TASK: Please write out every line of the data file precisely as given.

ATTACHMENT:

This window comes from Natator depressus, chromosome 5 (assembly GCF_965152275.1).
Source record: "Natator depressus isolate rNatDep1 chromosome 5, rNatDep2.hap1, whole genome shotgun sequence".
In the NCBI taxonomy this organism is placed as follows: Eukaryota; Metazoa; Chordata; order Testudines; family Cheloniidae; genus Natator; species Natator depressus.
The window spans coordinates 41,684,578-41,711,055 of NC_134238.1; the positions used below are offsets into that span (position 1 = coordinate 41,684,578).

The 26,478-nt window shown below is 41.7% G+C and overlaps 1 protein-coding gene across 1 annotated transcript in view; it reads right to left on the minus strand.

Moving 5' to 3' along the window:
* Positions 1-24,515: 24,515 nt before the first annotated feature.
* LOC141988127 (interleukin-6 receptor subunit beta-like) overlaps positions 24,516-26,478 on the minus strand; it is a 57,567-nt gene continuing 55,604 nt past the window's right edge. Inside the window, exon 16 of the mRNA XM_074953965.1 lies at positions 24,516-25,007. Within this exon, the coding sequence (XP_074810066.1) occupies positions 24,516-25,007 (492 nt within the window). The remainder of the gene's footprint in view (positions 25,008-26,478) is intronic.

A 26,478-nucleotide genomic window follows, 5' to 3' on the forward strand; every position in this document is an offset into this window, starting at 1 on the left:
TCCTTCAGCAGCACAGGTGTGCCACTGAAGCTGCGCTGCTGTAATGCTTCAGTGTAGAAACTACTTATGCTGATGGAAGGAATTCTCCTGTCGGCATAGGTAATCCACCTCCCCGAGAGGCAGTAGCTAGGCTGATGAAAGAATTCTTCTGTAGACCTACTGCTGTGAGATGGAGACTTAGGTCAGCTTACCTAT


This window comes from Natator depressus, chromosome 5 (assembly GCF_965152275.1).
Source record: "Natator depressus isolate rNatDep1 chromosome 5, rNatDep2.hap1, whole genome shotgun sequence".
In the NCBI taxonomy this organism is placed as follows: Eukaryota; Metazoa; Chordata; order Testudines; family Cheloniidae; genus Natator; species Natator depressus.
The window spans coordinates 41,684,578-41,711,055 of NC_134238.1; the positions used below are offsets into that span (position 1 = coordinate 41,684,578).

The 26,478-nt window shown below is 41.7% G+C and overlaps 1 protein-coding gene across 1 annotated transcript in view; it reads right to left on the minus strand.

Moving 5' to 3' along the window:
* Positions 1-24,515: 24,515 nt before the first annotated feature.
* LOC141988127 (interleukin-6 receptor subunit beta-like) overlaps positions 24,516-26,478 on the minus strand; it is a 57,567-nt gene continuing 55,604 nt past the window's right edge. Inside the window, exon 16 of the mRNA XM_074953965.1 lies at positions 24,516-25,007. Within this exon, the coding sequence (XP_074810066.1) occupies positions 24,516-25,007 (492 nt within the window). The remainder of the gene's footprint in view (positions 25,008-26,478) is intronic.

A 26,478-nucleotide genomic window follows, 5' to 3' on the forward strand; every position in this document is an offset into this window, starting at 1 on the left:
TCCTTCAGCAGCACAGGTGTGCCACTGAAGCTGCGCTGCTGTAATGCTTCAGTGTAGAAACTACTTATGCTGATGGAAGGAATTCTCCTGTCGGCATAGGTAATCCACCTCCCCGAGAGGCAGTAGCTAGGCTGATGAAAGAATTCTTCTGTAGACCTACTGCTGTGAGATGGAGACTTAGGTCAGCTTACCTAT